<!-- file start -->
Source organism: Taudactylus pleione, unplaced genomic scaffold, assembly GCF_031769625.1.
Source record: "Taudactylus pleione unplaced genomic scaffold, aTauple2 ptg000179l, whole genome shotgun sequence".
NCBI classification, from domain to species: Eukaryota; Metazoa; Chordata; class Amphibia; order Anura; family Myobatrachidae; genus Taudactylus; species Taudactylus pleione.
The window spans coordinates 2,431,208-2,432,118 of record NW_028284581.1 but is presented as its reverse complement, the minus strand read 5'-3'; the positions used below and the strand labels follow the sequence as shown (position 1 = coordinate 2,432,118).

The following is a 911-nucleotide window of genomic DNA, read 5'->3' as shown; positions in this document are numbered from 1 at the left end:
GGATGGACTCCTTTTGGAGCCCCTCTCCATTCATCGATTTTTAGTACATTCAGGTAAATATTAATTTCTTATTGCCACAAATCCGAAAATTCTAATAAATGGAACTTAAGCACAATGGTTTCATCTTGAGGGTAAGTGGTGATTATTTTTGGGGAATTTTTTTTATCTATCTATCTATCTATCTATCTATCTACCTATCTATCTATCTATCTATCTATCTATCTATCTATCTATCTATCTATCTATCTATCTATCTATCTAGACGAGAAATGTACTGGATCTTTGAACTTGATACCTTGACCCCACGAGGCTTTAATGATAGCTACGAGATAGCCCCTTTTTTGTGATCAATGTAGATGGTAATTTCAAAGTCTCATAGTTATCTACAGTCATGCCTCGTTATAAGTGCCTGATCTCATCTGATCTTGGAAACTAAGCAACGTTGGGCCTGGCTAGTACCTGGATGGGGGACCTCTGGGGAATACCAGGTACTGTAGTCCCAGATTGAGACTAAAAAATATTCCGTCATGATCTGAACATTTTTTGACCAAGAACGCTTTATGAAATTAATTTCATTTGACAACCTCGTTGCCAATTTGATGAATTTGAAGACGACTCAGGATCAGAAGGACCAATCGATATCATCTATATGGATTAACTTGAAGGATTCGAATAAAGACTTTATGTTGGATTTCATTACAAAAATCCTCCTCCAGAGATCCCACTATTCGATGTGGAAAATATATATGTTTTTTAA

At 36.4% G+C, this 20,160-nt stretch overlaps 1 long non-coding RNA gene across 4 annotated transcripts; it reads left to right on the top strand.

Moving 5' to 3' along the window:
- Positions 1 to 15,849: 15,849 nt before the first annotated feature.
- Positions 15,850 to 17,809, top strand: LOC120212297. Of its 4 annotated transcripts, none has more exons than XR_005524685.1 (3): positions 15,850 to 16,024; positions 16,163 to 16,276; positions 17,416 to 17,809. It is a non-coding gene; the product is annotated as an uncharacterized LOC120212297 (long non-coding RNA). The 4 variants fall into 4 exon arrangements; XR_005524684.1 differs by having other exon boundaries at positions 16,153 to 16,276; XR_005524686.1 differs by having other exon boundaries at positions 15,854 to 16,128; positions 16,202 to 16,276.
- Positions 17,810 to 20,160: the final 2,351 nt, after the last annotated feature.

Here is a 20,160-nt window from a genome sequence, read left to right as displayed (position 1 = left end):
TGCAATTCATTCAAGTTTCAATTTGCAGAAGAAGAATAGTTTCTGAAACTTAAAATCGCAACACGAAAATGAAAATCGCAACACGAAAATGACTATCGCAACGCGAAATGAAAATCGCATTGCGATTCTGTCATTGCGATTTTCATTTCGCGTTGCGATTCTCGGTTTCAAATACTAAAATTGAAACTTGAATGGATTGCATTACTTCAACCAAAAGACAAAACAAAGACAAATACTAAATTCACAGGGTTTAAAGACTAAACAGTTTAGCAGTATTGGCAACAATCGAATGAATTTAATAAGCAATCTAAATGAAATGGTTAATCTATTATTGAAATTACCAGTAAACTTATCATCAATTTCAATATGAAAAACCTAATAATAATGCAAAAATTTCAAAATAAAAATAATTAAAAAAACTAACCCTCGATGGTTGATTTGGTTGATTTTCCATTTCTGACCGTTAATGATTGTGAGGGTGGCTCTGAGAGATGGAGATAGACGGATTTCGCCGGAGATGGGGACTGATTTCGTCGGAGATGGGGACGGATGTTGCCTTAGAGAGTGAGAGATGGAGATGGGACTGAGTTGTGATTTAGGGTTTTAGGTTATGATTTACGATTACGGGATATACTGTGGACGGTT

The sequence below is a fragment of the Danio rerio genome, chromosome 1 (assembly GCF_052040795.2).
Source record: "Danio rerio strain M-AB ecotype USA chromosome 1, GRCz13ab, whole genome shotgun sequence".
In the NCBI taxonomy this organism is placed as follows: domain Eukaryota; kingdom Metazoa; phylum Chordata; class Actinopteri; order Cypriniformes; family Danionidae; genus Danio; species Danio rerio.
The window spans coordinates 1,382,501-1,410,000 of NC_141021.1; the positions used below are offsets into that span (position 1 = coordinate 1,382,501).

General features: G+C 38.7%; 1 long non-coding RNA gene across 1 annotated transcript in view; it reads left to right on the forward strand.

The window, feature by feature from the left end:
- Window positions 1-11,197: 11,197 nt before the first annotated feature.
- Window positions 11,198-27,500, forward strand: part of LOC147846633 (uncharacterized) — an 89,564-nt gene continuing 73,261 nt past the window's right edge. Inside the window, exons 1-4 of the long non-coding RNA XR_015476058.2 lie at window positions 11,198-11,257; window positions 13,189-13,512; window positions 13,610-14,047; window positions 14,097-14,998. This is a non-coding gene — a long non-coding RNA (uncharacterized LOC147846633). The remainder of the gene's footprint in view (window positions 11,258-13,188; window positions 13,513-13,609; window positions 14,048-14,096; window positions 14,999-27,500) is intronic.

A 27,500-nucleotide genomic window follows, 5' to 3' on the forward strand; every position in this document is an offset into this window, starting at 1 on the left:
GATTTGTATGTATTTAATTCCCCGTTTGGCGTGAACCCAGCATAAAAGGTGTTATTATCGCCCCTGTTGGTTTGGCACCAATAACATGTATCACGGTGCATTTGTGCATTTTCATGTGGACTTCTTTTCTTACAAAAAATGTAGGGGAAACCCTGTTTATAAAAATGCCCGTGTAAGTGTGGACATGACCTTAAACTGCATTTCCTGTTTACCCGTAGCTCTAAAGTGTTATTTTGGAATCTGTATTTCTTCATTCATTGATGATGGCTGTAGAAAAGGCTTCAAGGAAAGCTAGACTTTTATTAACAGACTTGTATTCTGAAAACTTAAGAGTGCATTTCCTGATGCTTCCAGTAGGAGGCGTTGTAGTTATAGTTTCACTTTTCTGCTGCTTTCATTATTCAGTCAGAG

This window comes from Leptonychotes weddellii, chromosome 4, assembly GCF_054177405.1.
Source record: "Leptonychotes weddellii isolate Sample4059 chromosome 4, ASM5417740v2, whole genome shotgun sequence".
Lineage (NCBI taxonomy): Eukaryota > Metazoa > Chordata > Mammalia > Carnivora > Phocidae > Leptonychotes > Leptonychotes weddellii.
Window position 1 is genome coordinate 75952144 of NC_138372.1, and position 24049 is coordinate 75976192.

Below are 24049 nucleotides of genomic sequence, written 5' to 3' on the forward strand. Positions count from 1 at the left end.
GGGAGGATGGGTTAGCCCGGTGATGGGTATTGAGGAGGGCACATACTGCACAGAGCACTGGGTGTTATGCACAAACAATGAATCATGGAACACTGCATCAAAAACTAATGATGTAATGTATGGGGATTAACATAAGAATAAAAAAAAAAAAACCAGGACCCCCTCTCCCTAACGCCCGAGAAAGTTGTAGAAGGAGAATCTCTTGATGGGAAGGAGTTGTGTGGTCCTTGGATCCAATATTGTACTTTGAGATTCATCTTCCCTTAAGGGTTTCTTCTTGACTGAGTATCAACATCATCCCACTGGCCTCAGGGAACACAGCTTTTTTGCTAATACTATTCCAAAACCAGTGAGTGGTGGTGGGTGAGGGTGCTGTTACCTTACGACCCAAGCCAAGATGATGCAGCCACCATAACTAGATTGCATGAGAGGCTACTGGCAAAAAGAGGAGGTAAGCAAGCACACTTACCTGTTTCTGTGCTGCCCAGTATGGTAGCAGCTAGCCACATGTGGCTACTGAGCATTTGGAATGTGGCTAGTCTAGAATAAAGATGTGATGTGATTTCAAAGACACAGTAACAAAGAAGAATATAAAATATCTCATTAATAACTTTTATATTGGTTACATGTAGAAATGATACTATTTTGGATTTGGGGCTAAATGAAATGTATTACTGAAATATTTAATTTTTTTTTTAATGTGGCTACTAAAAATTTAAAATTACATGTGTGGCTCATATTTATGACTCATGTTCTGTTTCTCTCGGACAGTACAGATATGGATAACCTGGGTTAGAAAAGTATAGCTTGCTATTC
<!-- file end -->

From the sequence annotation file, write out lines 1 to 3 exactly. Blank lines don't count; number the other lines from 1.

Source organism: Taudactylus pleione, unplaced genomic scaffold, assembly GCF_031769625.1.
Source record: "Taudactylus pleione unplaced genomic scaffold, aTauple2 ptg000179l, whole genome shotgun sequence".
NCBI classification, from domain to species: Eukaryota; Metazoa; Chordata; class Amphibia; order Anura; family Myobatrachidae; genus Taudactylus; species Taudactylus pleione.